Translating a Photographic World into Moving Image
Q: The beautiful images that do justice to the actors was impressive. Why did you want to make this film?
TM: The beginning was a flyer with photos by Nakamura Kyo, particularly those of Rose de Reficul et Guiggles (Rose family). My first impression was just, “Wow, amazing,” but when I saw the live performance of the Rose family, I was struck with the desire to recreate the photographic world into moving images. Rose et all had just published a book of photos, and they were thinking of a movie next. That’s how it began, quite smoothly.
Q: What did you find most important in making this film?
TM: I wanted to carry over the world I found in the pictures to the world of moving image. The photographic image came first. The Rose family has a charismatic status in the gothic scene, so as one who had fallen in love with their photos, I had to respect their opinions in my filming. For example, I had at first thought of casting a sweet goth-lolita girl as Alice, but couldn’t find the right balance with the other characters. When they suggested Mame Yamada (Mame-chan), I thought, right on! They also asked that stills be by Nakamura Kyo, who they’d worked with for long, and the war scenes were also their suggestion. Rose has quite a sensitive and innocent side to her, and says that their performances are an act of requiem for all the bad news around the world. That’s the background of including that scene, and through it I hoped to express the humanist side of her. By including their requests and ideas, I felt I could translate their world into movie. In other words, my role was to interpret the Rose family’s world of still photography into moving image.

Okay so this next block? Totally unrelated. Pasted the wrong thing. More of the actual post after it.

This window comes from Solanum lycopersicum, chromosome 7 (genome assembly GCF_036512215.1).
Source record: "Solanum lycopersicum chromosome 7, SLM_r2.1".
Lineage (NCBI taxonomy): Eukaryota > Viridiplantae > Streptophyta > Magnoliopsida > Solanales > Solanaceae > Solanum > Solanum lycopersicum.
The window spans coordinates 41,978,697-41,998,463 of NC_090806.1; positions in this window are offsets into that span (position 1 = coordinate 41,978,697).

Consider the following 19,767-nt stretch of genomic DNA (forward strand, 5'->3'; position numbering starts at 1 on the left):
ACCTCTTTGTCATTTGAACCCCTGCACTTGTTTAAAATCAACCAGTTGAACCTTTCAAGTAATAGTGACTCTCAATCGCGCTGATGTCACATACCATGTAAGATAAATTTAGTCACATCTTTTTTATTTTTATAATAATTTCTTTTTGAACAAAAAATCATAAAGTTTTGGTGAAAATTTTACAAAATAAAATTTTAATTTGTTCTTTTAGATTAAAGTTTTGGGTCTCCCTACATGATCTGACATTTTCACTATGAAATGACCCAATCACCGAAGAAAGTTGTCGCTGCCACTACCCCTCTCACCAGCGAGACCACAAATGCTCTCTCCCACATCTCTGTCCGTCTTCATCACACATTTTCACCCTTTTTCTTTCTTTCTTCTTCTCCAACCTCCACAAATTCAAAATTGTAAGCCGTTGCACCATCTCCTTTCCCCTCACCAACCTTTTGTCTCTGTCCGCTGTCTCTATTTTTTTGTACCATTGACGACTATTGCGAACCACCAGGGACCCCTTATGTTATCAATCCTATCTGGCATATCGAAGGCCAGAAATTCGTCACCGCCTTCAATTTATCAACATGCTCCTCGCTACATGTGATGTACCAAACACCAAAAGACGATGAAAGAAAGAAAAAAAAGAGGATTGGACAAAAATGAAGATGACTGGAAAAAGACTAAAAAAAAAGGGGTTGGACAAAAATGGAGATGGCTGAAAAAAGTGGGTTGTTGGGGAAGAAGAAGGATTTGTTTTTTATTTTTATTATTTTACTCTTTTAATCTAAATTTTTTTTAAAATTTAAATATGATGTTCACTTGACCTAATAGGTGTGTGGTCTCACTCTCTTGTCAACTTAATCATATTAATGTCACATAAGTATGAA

Q: When you participated in YIDFF ’99, what kind of impression did you get from the alien genre of documentary? Did it change your film style at all?
TM: There is a staggering importance to social films that enlighten. But when I myself start working on a project, I never go in that direction. Princess Plum P-udding, the work that was invited last time, was just coincidentally documentary in approach. Having said that, I have to admit that I did try to make a more immersed work by following up to that film. But it didn’t work out. There are many reasons to that, but the bottom line is that I love to film visually beautiful things. So, whether I was influenced by the last YIDFF, I can’t say yes . . . The stronger influences on me were Terayama Shuji’s experimental films which I saw as a student, and other such striking encounters in my past.
(Compiled by Nomura Yukihiro)
Interviewers: Nomura Yukihiro, Hanaoka Azusa / Translator: Fujioka Asako
Photography: Hirose Shiori / Video: Okada Mana / 2011-10-12